New Westminster is a great place to be a BIMBY.
The David Suzuki Foundation’s Butterflies in My Backyard (BIMBY) citizen science project is recruiting volunteers to help find butterflies in British Columbia. BIMBY is an ongoing effort to track the abundance and diversity of butterflies in B.C.
“I think New West is a beautiful city to be a part of this,” said Winnie Hwo, project lead for BIMBY. “There’s just so much potential.”
The David Suzuki Foundation is recruiting volunteers to help document butterfly species in their communities starting in April. On April 9, BIMBY volunteers will be trained to use iNaturalist (an app that allows people to identify plant, animal and insect species with smartphones and record info for researchers and other citizen scientists).
Hwo said a couple of New West residents participated in last year’s BIMBY project, and others are invited to join in on the BIMBY “great B.C. butterfly search.”
“Your setting is just so great, and there are so many areas to go look for butterflies,” she said. “This is not very difficult to do this. All we need you to do is bring phone out to take photos.”
Last year, more than 160 Lower Mainland volunteers joined the project, making hundreds of observations and documenting 47 butterfly species in Metro Vancouver. This year, the BIMBY project is recruiting volunteers from throughout the province and is hoping to get 1,000 volunteers on board.
Hwo said the best months for spotting butterflies are June and July, and they’re usually seen on hot and sunny days.
“Last year we started seeing tortoiseshell butterflies in early March,” she added. “We ask our BIMBY volunteers to start tracking from March to the end of October. Especially for B.C., we really do have early spring. Butterflies, I am sure that they will be showing up pretty soon.”
Hwo said people don’t need to be butterfly experts to volunteer with BIMBY, but it would be helpful if they familiarize themselves with some of the more popular butterfly species. She said the iNaturalist website is very educational and has photos of all of the butterflies that have been submitted by volunteers.
“This year it is the great B.C. butterfly search,” she said. “Knowing the potential of the interest of all the people who love butterflies and like taking photos and submitting to iNaturalist, we think we have a huge potential to get everybody together and then see what kind of butterflies are showing up.”
The David Suzuki Foundation is hosting the BIMBY campaign on the iNaturalist platform, in partnership with UBC zoologist Michelle Tseng and UBC Botanical Garden associate director Tara Moreau.
According to UBC’s E-Fauna B.C. website, at least 184 butterfly species can be found in the province, the most diverse in the country. Tseng said the latest data also shows 10 out of 19 endangered insects in B.C. are butterflies.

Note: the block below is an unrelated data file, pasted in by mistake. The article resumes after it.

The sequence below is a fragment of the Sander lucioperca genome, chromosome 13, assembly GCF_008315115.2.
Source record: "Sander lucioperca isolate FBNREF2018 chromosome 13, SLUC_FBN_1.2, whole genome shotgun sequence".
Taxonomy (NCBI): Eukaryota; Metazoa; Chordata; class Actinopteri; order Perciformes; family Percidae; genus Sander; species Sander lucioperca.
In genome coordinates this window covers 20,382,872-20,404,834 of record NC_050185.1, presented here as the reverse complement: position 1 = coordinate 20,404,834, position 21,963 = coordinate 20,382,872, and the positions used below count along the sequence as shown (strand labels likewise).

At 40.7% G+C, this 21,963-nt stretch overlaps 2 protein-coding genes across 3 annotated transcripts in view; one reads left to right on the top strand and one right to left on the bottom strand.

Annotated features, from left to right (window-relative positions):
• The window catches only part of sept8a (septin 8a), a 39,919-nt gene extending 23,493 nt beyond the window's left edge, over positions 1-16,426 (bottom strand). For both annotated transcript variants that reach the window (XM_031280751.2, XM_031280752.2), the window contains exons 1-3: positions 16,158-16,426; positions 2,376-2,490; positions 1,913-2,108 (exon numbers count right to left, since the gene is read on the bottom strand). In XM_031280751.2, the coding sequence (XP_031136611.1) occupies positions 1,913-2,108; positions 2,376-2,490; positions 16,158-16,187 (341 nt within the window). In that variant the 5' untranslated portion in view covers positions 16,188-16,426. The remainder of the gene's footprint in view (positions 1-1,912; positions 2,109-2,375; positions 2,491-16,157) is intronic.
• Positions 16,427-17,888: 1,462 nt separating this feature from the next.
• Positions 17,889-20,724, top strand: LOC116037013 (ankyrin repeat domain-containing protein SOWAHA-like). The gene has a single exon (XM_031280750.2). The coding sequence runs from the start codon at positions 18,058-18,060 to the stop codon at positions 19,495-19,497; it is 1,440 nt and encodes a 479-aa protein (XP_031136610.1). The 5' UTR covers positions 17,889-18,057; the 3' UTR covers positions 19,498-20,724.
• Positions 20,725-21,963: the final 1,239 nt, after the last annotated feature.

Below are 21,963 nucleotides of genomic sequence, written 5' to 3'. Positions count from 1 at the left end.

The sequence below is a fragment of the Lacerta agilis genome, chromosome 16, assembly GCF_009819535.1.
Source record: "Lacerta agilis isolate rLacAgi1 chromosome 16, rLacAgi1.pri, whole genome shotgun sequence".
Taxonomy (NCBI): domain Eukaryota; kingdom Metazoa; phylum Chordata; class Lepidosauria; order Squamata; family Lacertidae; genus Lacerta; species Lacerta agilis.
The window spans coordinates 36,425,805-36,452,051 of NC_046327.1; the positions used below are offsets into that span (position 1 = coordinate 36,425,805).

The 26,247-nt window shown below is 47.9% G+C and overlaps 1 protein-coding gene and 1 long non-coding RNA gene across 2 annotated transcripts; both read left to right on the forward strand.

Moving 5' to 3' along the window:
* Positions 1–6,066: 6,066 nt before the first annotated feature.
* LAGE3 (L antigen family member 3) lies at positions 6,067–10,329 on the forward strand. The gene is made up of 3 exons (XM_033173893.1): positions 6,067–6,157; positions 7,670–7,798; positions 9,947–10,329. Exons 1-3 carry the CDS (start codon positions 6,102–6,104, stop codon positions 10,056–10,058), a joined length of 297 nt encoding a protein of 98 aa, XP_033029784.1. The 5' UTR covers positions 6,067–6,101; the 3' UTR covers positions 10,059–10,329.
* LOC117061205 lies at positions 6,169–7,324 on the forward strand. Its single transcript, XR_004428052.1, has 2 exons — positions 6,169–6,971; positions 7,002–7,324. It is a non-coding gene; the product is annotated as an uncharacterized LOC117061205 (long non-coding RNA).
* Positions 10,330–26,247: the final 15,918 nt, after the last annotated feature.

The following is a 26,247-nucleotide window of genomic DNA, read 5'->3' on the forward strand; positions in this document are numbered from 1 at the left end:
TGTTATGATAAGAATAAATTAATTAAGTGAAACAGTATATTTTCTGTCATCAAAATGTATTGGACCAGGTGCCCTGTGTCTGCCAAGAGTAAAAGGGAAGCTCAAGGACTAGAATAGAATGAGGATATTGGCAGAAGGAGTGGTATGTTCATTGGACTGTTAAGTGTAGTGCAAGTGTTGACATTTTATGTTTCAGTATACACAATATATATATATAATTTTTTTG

Butterflies in B.C., like other wild pollinators, are threatened by pesticides, climate change and habitat loss, stated the David Suzuki Foundation.
“Butterflies in B.C. seems to be one of the top ones,” Hwo said. “I think that gives a more urgent need for us to see what kind of species are still showing up.”
The BIMBY project team hopes the data that’s collected in 2022 will help present a clearer picture of B.C. butterfly health and will help inform conservation efforts.
Apart from using citizen science to create a baseline and document butterfly abundance and diversity in B.C., Moreau said that it’s important to see how this work can help to halt the loss of biodiversity and prevent extinction of species in B.C.
“These are the big global biodiversity goals for the next decade, and it would be great to showcase how we can connect baselining butterflies to halting their extinction,” she said in a news release.
Municipalities can play a role protecting habitat for butterflies in a number of ways, said Hwo.
“We need to make sure that our municipalities are not using pesticides,” she said. “Pesticides are bad for pollinators regardless – a butterfly or other insects.”
Working on climate change solutions and planning urban areas in a manner that ensures they’re habitable for butterflies and bees are among the ways municipalities can support pollinators, said Hwo.
“We have a lot of land development in the Lower Mainland and across the province as well,” she said. “I think that if our planners could actually think of a way, when we develop to house human beings, we also have (to keep) our pollinators in mind – so if development could be pollinator-friendly and butterfly-friendly.”
Several pollinator gardens have been created in New Westminster – and that’s a good thing.
“That will provide the food and shelter for them,” Hwo said.
Municipalities and residents can support pollinators and butterflies by considering the types of plants they plant, said Hwo, noting medium-sized shrubs and larger plants provide shelter where butterflies can lay eggs.
“One other popular thing that we ask people to do is to keep their lawns messy,” she said. “You don’t need to them them looking pristine all the time. When they are messy, when the fallen leaves are down, often they are places where butterflies lay eggs.”
For more information about the BIMBY program, go to www.davidsuzuki.org and search for BIMBY.